Marvin Bagley III is the latest middle schooler to be offered a college scholarship (actually two: one from Northern Arizona and one from Arizona State). He's a 6'8'' Forward who is obviously dominating all competition because of his size. You can check out his highlights. The tape looks absolutely ridiculous, going against kids who come up to his waist.
This has been a troubling trend in recent years, and it hasn't been limited to basketball. 8th grade prospect Dylan Moses recently received football scholarship offers from both Alabama and LSU. No matter the sport, it's a problem, and there's finally some science to back up what many have been saying for years.
The researchers think physical maturation is behind the disparity, with athletes who mature early reaping the benefits early, seeing their best times, jumps and throws at a younger age than Olympians, many of whom mature later.
"You see it in a lot of sports," said Robert Chapman, assistant professor in the IU School of Public Health-Bloomington and a former cross country coach at IU. "Elite performers in senior sports tend to be the ones who mature later. But it's hard to measure, particularly in men, the rate at which they mature. I had a very successful runner grow 4 inches in college while he ran for me."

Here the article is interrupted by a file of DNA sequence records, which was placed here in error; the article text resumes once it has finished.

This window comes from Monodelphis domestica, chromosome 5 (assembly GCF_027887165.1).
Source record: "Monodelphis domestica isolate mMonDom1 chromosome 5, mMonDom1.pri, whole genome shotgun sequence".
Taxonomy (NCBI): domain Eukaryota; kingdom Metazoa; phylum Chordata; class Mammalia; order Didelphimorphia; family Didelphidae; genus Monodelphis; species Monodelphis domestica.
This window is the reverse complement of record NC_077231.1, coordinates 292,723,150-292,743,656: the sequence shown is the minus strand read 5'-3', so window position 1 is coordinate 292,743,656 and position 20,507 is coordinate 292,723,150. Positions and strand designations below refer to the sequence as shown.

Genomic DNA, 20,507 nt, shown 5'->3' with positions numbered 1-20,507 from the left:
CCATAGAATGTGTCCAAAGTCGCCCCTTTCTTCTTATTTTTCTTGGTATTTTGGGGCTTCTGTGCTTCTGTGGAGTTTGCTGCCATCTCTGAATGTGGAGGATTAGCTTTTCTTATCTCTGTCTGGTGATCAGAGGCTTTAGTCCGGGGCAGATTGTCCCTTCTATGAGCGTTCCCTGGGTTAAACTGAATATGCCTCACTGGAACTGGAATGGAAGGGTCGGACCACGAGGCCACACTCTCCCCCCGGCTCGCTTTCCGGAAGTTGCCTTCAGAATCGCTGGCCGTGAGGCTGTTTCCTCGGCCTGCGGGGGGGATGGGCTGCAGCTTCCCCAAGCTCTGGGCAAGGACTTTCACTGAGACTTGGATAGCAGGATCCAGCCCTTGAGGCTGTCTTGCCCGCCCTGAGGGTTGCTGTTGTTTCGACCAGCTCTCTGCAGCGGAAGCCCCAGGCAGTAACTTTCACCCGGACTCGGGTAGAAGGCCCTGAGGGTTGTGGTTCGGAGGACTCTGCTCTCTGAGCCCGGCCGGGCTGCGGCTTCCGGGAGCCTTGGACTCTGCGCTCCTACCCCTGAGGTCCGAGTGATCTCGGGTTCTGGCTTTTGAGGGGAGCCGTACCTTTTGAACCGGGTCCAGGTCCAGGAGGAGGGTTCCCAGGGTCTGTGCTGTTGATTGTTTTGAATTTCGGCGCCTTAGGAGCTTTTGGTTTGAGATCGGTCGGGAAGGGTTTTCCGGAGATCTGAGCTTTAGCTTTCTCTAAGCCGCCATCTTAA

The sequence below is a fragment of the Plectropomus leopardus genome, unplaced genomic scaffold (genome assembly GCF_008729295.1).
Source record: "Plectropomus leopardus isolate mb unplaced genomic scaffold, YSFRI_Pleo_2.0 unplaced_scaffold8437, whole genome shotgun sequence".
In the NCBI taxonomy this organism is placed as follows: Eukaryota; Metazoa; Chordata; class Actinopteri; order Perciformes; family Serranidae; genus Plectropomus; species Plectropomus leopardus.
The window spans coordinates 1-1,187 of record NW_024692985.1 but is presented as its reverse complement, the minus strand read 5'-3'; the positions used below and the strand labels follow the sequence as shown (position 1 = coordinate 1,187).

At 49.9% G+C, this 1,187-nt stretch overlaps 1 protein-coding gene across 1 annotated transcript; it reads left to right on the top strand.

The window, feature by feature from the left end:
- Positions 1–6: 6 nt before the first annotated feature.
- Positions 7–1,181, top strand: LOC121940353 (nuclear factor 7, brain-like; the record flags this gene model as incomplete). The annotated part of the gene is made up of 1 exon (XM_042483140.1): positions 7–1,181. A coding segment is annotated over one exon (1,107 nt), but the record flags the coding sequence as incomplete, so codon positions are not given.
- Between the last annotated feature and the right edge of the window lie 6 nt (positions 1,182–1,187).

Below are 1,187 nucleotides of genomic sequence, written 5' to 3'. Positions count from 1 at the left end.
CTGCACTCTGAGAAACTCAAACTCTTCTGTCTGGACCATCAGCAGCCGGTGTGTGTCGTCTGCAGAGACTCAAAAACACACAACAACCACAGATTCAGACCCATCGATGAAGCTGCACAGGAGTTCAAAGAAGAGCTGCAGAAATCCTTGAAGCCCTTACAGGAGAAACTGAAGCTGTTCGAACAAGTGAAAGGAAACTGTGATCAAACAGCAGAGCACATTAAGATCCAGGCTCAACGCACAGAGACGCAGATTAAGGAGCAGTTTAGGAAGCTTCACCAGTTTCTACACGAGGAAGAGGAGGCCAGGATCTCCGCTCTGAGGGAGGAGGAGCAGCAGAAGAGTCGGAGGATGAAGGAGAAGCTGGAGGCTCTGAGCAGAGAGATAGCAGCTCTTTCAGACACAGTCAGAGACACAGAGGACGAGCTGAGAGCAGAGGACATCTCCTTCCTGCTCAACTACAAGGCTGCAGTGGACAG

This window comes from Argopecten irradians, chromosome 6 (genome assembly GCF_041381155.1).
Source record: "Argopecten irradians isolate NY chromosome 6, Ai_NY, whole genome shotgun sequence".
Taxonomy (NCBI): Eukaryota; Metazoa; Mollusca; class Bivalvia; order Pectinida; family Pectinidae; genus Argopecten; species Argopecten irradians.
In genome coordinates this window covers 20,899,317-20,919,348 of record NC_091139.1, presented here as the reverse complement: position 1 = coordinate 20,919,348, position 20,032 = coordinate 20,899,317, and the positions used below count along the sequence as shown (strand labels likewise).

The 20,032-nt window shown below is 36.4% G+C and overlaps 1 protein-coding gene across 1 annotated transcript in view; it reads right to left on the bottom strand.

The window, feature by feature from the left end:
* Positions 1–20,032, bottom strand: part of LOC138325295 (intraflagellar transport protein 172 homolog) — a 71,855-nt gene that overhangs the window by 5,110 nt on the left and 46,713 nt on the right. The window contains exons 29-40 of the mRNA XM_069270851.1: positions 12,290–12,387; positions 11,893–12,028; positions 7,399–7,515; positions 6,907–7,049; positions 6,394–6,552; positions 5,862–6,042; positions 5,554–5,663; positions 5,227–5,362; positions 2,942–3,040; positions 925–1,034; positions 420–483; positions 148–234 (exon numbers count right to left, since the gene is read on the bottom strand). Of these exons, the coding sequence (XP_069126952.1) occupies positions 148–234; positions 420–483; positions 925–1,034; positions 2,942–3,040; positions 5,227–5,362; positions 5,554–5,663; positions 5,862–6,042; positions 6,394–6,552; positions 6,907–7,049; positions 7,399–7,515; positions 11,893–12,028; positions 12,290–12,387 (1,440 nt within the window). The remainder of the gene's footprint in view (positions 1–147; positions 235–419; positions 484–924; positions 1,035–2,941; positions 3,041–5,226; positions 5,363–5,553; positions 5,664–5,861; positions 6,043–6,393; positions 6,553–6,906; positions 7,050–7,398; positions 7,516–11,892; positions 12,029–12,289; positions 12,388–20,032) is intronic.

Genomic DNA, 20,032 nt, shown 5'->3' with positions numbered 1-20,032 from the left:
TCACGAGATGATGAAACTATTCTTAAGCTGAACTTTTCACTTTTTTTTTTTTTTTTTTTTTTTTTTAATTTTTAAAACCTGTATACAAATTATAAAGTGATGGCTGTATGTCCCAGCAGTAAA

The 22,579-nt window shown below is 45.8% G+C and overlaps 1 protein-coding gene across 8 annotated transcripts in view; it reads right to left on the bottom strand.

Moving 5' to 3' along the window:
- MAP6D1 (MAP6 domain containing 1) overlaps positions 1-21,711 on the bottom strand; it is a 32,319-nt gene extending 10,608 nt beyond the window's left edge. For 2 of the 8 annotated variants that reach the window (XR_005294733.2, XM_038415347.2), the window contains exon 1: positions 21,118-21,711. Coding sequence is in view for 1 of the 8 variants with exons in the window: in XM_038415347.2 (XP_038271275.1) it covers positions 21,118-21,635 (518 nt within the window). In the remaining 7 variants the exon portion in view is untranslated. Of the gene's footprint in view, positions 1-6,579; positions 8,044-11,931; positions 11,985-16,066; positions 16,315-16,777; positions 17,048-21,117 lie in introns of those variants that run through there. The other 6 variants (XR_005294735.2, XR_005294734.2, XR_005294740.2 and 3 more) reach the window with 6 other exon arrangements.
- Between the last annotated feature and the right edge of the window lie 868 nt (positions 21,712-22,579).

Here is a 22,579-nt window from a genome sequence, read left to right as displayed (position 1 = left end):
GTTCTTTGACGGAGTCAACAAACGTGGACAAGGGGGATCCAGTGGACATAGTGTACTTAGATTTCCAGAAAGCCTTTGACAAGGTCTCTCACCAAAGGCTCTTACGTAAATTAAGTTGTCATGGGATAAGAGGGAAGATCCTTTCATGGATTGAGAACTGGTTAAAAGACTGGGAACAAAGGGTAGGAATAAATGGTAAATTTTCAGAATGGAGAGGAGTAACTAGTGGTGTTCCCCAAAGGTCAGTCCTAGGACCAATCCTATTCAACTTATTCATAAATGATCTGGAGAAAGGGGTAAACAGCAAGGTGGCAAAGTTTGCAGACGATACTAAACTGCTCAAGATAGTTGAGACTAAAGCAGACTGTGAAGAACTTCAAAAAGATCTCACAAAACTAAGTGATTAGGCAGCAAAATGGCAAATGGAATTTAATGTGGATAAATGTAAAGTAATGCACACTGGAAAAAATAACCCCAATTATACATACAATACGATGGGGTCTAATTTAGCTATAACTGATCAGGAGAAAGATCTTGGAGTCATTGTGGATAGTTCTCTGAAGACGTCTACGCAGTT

Though the study was conducted on track and field athletes, the premise is clear: Most athletes are not physically mature when they enter college, let alone enter high school. Handing out scholarships to kids who mature early is guesswork at best.
The other element of guesswork is whether the coach will even be at the school. Bagley won't enter high school until 2018. In all seriousness, how many college basketball coaches can you guarantee will be at their post in five years? How many are you confident will still have the same job?
With the "what have you done for me lately" attitude permeating college sports, it's as impossible to predict the outcome of an 8th-grade athlete as it is to predict where a given coach will be coaching basketball. The case of Billy Gillispie and Michael Avery, who was in 8th grade when Billy offered him a scholarship to play at Kentucky, is a perfect example. Though initially heralded as a hero who would be at Kentucky for years, Billy G was fired after two seasons. Avery, though a talented youngster, ended up at Sonoma State.
The only thing that comes with these kind of early scholarships is an inflated ego, further decreasing the likelihood of fulfilling potential, and newspaper clippings for the fridge. It is a practice the NCAA ought to discourage, but it's the NCAA so who the hell knows.